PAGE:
President asked Hillary to stay

President asked Hillary to stay

President Obama asked Hillary ClintonHillary Diane Rodham ClintonDemocrats bristle as Hicks appears for daylong Capitol Hill testimony Democrats bristle as Hicks appears for daylong Capitol Hill testimony Trump: 'So sad' Democrats are putting Hope Hicks 'through hell' MORE to stay on for an extra year as secretary of State after he won reelection. 

Obama was worried at the time about losing both Clinton and Leon Panetta, his outgoing Defense secretary, according to an excerpt released Thursday of HRC: State Secrets and the Rebirth of Hillary Clinton by The Hill’s Amie Parnes and Politico’s Jonathan Allen.

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Would you reconsider, perhaps stay another year? Obama asked 
Clinton aboard Air Force One during a trip to Southeast Asia on Nov. 19, 2012. 

No, said Clinton, who had decided to leave public office and is now widely expected to run to succeed Obama in 2016.

Obama pressed Clinton one more time during the flight, asking if she might stay just a little longer, if not a year.

Clinton again said that didn’t suit her, and Obama gave up, according to the book, which will be released in February by Crown Publishing.

Clinton left the Obama administration on Feb. 1 and has since kept a relatively light schedule. 

She joined the Bill, Hillary and Chelsea Clinton Foundation earlier this year and has been advocating causes for women and girls, among other issues. 

She has also given several paid speeches and campaigned this week with Terry McAuliffe, an old friend of the Clintons who is the Democratic candidate for governor in Virginia.

By leaving Foggy Bottom at the beginning of Obama’s second term, Clinton gave herself time to decide whether to make a second run for the White House in 2016.

Most observers think the Democratic nomination is hers for the taking. On Wednesday, a letter encouraging her to run signed by every female Democratic senator became public. The letter was organized by Sen. Barbara BoxerBarbara Levy BoxerOnly four Dem senators have endorsed 2020 candidates Only four Dem senators have endorsed 2020 candidates Hispanic civil rights icon endorses Harris for president MORE (D-Calif.) and was intended to be a private show of support from Clinton’s former colleagues in the Senate.

Its existence was revealed by Sen. Kay HaganKay Ruthven HaganTillis trails Democratic challenger by 7 points in North Carolina poll Tillis trails Democratic challenger by 7 points in North Carolina poll North Carolina businessman will challenge Tillis in GOP primary MORE (D-N.C.), who mentioned it at an event earlier this week.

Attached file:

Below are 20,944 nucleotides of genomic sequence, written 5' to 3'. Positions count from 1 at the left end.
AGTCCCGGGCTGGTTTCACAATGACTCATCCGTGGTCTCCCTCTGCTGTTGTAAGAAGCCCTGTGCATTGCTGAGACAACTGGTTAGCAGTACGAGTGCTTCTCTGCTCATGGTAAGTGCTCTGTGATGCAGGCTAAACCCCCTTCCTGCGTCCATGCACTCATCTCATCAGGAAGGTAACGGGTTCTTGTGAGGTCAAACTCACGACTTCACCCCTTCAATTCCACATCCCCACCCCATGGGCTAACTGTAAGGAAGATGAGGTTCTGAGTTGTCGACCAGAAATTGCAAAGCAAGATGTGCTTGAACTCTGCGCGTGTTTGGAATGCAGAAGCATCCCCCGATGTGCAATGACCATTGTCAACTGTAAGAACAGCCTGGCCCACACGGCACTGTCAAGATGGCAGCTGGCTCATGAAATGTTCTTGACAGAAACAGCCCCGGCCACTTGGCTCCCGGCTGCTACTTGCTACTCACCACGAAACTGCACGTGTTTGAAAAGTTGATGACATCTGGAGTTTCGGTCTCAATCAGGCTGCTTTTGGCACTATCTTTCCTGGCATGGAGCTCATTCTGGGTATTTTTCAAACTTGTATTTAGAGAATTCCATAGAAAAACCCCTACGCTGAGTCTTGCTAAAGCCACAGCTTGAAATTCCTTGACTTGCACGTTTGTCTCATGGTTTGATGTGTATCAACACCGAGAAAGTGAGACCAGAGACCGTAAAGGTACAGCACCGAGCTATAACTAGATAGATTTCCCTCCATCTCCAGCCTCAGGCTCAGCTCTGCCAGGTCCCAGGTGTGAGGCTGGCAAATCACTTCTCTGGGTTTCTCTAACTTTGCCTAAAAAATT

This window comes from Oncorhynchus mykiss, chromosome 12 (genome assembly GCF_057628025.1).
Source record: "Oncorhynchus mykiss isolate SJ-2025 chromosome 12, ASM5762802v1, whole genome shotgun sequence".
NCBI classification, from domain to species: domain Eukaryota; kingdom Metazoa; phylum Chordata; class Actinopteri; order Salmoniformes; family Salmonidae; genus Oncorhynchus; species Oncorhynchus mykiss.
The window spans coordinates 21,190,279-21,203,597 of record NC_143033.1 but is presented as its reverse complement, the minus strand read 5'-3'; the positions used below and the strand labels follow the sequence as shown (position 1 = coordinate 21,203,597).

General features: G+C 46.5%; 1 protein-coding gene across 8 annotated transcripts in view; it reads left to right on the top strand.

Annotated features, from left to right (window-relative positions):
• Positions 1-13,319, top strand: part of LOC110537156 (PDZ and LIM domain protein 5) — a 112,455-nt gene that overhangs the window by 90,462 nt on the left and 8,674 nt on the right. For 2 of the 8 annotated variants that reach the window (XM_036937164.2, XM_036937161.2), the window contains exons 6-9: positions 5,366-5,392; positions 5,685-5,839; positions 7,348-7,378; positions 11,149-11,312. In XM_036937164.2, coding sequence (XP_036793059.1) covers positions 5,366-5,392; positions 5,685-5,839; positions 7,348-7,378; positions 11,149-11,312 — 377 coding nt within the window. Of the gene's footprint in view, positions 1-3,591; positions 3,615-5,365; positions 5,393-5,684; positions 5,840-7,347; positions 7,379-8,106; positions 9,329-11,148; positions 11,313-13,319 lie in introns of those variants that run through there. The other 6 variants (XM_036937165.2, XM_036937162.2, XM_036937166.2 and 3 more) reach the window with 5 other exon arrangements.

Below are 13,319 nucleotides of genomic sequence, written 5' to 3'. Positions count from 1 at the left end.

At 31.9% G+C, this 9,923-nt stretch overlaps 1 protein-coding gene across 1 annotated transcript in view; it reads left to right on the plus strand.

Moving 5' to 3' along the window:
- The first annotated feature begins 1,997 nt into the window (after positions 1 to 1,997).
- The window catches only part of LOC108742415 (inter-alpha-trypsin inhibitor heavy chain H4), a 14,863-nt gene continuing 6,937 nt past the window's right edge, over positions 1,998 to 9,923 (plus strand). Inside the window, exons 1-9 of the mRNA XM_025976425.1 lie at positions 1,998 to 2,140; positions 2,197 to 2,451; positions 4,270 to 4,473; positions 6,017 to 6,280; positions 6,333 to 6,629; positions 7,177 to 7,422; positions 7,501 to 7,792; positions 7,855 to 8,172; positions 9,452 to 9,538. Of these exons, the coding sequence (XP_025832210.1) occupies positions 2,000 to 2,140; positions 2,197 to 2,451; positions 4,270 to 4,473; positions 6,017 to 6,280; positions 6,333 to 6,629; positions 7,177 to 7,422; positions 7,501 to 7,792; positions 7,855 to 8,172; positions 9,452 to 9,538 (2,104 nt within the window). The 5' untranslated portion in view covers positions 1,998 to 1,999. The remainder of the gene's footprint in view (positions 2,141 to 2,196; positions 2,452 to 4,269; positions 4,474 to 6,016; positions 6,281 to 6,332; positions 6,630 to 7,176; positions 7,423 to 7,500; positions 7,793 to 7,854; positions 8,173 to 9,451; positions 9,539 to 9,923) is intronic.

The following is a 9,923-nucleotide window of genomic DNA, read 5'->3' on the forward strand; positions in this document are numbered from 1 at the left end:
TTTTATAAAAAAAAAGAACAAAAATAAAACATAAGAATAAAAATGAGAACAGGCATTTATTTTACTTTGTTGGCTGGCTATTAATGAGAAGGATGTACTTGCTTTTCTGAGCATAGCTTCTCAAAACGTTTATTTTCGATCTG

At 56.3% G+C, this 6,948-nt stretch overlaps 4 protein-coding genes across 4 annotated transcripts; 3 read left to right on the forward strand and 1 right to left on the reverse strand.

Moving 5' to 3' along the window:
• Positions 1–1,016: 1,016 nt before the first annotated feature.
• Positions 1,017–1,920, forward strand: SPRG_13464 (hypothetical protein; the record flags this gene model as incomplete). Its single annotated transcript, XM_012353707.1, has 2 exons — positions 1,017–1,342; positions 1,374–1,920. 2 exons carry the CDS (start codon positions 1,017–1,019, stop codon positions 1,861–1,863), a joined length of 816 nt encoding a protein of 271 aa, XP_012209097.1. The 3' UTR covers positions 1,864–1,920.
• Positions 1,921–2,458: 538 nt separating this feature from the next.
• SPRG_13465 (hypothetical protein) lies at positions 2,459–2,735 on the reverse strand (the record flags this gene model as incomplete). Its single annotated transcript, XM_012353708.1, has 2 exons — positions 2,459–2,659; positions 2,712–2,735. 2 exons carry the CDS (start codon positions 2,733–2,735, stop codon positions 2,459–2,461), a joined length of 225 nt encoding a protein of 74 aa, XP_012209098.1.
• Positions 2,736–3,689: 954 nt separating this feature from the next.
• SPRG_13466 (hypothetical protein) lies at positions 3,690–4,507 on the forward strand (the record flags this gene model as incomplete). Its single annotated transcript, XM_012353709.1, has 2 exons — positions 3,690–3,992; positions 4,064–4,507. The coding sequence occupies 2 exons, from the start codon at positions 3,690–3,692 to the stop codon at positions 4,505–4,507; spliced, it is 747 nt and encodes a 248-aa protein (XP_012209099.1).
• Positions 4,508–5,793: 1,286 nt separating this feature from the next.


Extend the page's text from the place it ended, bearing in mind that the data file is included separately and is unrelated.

The following is excerpted from the upcoming HRC: State Secrets and the Rebirth of Hillary Clinton:

“High above the jungles of Southeast Asia on November 19, 2012, in the president’s private cabin aboard Air Force One, President Barack ObamaBarack Hussein ObamaOvernight Energy: Trump EPA finalizes rule to kill Obama climate plan | Trump officials delayed releasing docs on Yellowstone superintendent's firing | Democrats probe oil companies' role in fuel rule rollback Overnight Energy: Trump EPA finalizes rule to kill Obama climate plan | Trump officials delayed releasing docs on Yellowstone superintendent's firing | Democrats probe oil companies' role in fuel rule rollback House Democrats investigate oil companies' involvement in fuel standards rollback MORE and Secretary of State Hillary Clinton reminisced like longtime friends about their last five-plus years together, dating back to the 2008 campaign.

But as they sat in the cabin, one on one, he wanted to ask her about the future, too.

Hillary had long since told Obama that she didn’t plan to stick around for his second term. But now, after winning re-election, he didn’t want to let her go. 

Hillary had proved herself a vital ally during the first term and the pair of one-time rivals had gotten into a rhythm. Why end a good thing? Also, Defense Secretary Leon Panetta had told Obama on Election Day that he was leaving — meaning the president would have to find new lieutenants for both of the top seats in his war council if he couldn’t convince Hillary to stay put.

Would you reconsider, perhaps stay another year? Obama asked.

No, Hillary said. It was time for her to leave public office.

Even though he had refused repeatedly to take no for an answer in getting her to take the job in the first place, Obama pressed just once more, lightly, asking if she might stay just a little longer. That didn’t suit her, either. Obama gave up.”